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Posted By: Amanda | Posted In: Career Resources | Physical Therapist |
occupational outlook physical therapist assistant

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Have you ever wondered what a physical therapist assistant does? Physical therapist assistants enjoy many facets of their role that require understanding and attention to detail. It's essential to understand what the physical therapist assistant does and what is expected in the occupational outlook handbook.

The Physical Therapist Assistant Occupational Outlook Handbook is a comprehensive overview of the most critical data you need to help you develop a career plan. In it, you'll find aggregate employment and income data, job details; projections; and much more.

Work Environment for Physical Therapist Assistants

The work environment for a physical therapist assistant is highly collaborative. Because the job involves assisting a physical therapist, you'll spend a lot of time working alongside them as they help their patients recover from injuries and ailments.

The physical therapist assistant typically works in an office setting with other team members, including the physical therapist, who will instruct you on what to do and when to do it. You'll also be working with patients who are dealing with a variety of medical issues, so you'll need to be able to communicate well with them to understand their needs and concerns.

Because this position requires so much hands-on work, it's vital that you like being physically active. You will be on your feet most of the day, helping patients move or engage in exercises that will help them heal more quickly.

How to Become a Physical Therapist Assistant

Becoming a physical therapist assistant is a rewarding career path that allows you to help people every day. If you're interested in becoming a physical therapist assistant, here are some steps you can take to get started:

  1. Get an education. You'll need an associate degree to become a physical therapist assistant. Some schools offer certificates of completion or diplomas; check with your admissions department for more information.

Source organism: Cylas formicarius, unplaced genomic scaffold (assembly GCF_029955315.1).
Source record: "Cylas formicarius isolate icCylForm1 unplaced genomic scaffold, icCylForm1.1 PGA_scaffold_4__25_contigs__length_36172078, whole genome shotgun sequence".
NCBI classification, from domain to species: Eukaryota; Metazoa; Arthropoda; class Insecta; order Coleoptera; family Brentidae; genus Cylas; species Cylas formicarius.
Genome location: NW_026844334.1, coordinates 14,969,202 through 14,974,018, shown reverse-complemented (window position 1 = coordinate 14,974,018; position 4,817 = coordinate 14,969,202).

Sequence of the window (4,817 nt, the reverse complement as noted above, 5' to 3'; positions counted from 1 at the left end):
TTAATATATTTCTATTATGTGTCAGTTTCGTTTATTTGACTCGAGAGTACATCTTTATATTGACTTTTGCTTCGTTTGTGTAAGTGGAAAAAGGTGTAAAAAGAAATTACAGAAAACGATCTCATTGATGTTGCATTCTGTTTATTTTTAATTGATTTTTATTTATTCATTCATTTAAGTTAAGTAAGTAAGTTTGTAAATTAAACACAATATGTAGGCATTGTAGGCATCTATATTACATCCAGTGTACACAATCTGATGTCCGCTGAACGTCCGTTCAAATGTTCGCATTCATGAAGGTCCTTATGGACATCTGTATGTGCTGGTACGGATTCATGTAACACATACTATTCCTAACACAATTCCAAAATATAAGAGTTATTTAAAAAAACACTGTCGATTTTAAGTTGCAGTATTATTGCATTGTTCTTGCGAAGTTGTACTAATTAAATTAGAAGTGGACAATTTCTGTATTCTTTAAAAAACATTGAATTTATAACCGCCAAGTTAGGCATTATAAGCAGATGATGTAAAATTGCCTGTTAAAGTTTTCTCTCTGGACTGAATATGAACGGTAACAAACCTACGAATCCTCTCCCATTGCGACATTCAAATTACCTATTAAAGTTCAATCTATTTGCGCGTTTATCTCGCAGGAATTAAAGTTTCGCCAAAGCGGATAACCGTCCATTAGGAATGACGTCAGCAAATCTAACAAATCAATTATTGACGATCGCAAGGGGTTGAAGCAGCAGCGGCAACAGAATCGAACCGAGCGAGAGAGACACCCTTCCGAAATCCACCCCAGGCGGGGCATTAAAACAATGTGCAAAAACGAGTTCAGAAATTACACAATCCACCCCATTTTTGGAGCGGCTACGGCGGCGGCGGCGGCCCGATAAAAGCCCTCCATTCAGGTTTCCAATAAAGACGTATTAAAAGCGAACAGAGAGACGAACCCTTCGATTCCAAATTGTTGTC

2. Get licensed by the state where you plan to work as a physical therapist assistant (if required). You'll need to pass both written and clinical exams before applying for your license. Contact your state's occupational therapy board for more information about licensure requirements in your area.
  3. If possible, join professional organizations like the American Physical Therapy Association or the National Association of Orthopedic Manual Physical Therapists. This will give you access to networking opportunities and conferences. Also seminars, job listings and other resources that will help advance your career as a physical therapist assistant

Education and Training for Physical Therapist Assistants

The education and training for physical therapist assistants is rigorous and comprehensive. The first step is to complete an associate's degree in physical therapy. 

After completing your associate's degree, you will need to complete a clinical internship where you work under the supervision of a licensed physical therapist or occupational therapist. You will be able to gain valuable hands-on experience as well as observe how these professionals interact with their patients. This experience will help you decide if this line of work is right for you and give you an idea of what it will be like working with patients daily.

Certifications and Licenses for Physical Therapist Assistants

 Some many certifications and licenses are available to Physical Therapist Assistants. These certifications and licenses will allow you to work in your field more easily, as they provide proof that you have the education and experience necessary to practice in your state.